I am not really a cat person to be honest. I always preferred dogs. There is a saying “A dog thinks you are God. a cat thinks he is”
I knew about the efforts of dogs, horses, elephants and other animals during WW2,but I had not heard about the heroics of cats during World War 2, one of my blog followers pointed it out to me(thanks Parker).
A stray cat wandered into St Augustine’s and St Faith’s Church in London in 1936. She was named Faith and adopted by the rector and parishioners. She would sit at the pulpit while Father Henry Ross preached. In 1940, Faith gave birth to a single kitten named Panda. On September 6th, Faith demanded access to the church basement. When a door was opened for her, she carried her kitten down to the dark cellar. Father Ross retrieved the kitten twice, but Faith carried him back downstairs -twice. She even missed a church service, which was unusual. The next day, air raids began in the Battle of London, and by the 9th, 400 people had been killed and eight churches were destroyed by bombs. Father Ross returned to the church to find it ruined. He called for Faith and heard faint meowing in return. He retrieved both Faith and Panda from the rubble just before the roof collapsed. Faith was nominated for a Dinkin Medal, for which she was not eligible as a civilian, but she was awarded a special medal for bravery anyway. Faith was presented with the medal in a special ceremony in 1945 attended by the Archbishop of Canterbury. When Faith died peacefully at the age of 14, the church was again packed for her funeral.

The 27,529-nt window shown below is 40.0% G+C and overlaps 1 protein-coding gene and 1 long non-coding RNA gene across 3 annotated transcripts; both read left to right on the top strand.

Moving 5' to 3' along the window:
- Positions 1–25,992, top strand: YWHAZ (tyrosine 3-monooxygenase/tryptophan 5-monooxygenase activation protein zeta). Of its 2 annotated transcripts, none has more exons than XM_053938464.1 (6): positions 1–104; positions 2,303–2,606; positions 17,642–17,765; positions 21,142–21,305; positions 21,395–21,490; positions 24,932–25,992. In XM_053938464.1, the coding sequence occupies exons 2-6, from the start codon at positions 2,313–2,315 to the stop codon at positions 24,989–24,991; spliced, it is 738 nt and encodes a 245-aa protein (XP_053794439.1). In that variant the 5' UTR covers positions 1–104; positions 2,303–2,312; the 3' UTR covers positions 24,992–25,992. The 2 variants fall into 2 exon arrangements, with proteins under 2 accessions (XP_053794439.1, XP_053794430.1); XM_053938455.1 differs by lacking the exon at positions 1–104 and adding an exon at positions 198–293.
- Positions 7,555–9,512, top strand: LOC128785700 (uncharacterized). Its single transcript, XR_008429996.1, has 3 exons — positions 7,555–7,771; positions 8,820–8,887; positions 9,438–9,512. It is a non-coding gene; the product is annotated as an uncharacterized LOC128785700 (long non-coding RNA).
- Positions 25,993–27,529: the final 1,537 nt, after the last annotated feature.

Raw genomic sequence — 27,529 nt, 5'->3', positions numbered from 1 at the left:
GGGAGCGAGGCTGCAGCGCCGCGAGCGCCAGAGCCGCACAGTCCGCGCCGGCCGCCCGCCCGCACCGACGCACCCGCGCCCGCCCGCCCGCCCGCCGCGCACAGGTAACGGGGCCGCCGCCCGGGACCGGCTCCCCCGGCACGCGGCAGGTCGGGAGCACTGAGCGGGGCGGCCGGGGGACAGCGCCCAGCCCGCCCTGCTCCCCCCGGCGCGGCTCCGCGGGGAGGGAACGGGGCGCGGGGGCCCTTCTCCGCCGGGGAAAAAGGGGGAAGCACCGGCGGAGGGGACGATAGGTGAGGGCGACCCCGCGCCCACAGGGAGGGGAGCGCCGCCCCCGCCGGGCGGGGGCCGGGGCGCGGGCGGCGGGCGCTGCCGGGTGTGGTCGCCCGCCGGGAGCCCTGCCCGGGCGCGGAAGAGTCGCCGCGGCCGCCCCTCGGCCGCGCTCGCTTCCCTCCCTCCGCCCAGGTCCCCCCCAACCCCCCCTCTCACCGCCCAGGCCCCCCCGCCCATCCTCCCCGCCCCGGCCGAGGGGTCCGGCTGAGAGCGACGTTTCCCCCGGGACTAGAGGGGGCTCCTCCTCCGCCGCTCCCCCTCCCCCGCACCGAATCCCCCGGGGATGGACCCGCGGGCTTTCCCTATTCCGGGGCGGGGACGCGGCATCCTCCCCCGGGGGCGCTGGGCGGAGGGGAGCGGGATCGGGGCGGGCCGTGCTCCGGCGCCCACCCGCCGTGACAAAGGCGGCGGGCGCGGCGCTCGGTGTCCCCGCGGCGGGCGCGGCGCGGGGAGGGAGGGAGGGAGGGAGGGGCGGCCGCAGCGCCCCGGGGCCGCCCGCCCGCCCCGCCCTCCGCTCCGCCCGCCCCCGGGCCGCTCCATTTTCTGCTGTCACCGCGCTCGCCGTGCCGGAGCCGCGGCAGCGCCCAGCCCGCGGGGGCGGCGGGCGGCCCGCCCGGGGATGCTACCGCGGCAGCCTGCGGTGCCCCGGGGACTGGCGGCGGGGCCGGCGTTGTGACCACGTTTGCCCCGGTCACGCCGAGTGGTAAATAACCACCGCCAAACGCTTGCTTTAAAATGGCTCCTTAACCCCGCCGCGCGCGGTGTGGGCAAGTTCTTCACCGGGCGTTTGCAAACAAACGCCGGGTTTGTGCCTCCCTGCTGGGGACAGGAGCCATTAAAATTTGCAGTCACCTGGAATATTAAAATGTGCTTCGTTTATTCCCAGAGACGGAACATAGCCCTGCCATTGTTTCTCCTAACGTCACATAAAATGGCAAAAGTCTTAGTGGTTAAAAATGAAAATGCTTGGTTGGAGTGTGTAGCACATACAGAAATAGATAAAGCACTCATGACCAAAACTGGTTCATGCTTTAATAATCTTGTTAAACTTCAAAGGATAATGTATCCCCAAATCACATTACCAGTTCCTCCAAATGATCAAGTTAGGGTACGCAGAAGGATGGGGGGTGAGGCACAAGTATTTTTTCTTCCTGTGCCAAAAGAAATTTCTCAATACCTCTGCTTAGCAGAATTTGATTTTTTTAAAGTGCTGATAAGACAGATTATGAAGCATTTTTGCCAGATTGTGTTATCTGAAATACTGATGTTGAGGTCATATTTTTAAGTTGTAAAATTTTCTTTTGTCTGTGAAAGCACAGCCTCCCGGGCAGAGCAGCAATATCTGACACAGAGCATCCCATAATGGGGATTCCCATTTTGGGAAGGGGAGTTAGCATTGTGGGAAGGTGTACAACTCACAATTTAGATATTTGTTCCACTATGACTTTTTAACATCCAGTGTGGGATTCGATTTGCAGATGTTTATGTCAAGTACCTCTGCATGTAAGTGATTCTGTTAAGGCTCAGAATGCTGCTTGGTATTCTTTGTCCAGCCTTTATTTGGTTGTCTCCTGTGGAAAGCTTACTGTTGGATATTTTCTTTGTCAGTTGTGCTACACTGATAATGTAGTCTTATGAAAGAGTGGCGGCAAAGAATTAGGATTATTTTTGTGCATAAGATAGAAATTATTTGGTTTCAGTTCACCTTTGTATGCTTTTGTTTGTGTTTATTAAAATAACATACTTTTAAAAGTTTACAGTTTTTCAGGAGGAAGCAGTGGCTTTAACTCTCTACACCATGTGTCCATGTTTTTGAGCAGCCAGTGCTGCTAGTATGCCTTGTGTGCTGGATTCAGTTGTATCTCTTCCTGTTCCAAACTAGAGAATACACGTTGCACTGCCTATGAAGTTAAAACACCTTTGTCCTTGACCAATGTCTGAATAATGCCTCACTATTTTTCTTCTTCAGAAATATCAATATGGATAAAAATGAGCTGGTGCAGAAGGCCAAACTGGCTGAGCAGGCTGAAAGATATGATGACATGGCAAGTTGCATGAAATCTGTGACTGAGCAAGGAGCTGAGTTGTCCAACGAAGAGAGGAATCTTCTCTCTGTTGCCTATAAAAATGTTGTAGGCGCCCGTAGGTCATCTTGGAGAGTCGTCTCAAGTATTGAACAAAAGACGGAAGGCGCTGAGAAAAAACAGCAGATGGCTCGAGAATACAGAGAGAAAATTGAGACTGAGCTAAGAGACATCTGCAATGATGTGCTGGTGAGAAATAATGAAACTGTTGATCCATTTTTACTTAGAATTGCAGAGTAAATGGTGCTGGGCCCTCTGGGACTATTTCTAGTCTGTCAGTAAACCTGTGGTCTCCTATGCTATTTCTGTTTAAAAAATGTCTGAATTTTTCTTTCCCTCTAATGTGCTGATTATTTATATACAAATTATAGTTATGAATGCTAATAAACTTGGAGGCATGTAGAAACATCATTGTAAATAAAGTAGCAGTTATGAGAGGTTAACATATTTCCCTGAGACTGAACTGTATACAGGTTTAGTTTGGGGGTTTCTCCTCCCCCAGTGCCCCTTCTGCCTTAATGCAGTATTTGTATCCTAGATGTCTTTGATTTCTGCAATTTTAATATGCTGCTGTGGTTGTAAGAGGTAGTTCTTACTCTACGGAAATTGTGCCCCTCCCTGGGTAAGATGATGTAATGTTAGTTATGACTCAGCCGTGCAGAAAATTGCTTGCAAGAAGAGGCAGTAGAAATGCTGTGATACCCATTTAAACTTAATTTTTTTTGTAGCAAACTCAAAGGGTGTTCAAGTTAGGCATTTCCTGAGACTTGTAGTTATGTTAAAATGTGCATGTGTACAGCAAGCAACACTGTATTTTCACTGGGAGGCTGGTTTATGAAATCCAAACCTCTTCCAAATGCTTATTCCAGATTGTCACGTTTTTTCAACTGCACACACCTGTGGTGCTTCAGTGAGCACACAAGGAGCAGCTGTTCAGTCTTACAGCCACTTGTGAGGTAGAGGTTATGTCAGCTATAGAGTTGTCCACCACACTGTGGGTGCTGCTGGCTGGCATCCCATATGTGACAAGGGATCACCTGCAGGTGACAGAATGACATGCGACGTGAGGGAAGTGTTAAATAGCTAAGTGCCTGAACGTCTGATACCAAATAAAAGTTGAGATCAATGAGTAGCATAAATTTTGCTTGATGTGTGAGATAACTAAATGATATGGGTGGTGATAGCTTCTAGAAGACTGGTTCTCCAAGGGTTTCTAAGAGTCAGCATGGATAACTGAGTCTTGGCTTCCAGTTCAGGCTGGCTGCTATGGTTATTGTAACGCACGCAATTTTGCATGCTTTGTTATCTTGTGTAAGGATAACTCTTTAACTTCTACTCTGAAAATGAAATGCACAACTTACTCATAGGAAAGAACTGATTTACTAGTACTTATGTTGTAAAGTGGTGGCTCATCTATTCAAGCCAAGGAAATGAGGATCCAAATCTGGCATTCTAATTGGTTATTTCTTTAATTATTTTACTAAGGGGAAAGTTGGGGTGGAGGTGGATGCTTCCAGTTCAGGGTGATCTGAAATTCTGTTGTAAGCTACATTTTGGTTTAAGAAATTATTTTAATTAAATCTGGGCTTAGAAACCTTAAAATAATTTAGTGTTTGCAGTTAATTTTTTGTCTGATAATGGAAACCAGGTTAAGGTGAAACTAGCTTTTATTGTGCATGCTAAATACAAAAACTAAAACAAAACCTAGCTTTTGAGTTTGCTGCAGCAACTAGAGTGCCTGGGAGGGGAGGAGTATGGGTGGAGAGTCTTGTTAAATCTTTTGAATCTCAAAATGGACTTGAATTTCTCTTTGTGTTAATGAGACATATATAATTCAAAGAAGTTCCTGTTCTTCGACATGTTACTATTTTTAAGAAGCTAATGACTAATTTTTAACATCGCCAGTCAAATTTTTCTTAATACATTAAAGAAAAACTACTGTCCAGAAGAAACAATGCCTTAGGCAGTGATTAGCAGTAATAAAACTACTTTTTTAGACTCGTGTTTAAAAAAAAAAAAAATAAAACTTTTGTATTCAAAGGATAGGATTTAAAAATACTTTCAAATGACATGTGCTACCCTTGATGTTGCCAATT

Cats were often adopted along the way by soldiers and sailors who found an abandoned cat or kitten, and were used as mascots.
Cats were also thought to be able to detect bombs ahead of time, like dogs sniffing out explosives. Soldiers theorized it was due to cats being attuned to atmospheric pressure, or possibly just their “sixth sense.” During World War II, some families would rely on their cat’s senses to alert them ahead of a bomb being dropped and would retreat for safety to air-raid or bomb shelters.
The most famous of these fearless felines was aptly named “Bomber” and he could identify the difference between German aircrafts and planes in the British Air Force.
It’s no secret that cats are adept hunters – which is why the military originally requested feline aid. Cats were first brought aboard ships to protect the soldiers’ food supplies. With mice, rats, and other vermin vying for the opportunity to nibble away at the troops’ food rations – and leaving their disease-carrying droppings behind – cats were the perfect companion on Naval vessels and in soldier camps.
The cats kept the vermin populations at bay and, by extension, kept the soldiers nourished and healthy. Thankfully, the cat hero battalions were happy to do the job in exchange for an endless supply of squeaky snacks.
Marine Cpl. Edward Burckhardt found this kitten at the base of Mount Suribachi, Iwo Jima, the scene of some of the most brutal fighting of the war.
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As a cat lover, this is heartening.
Reblogged this on History of Sorts.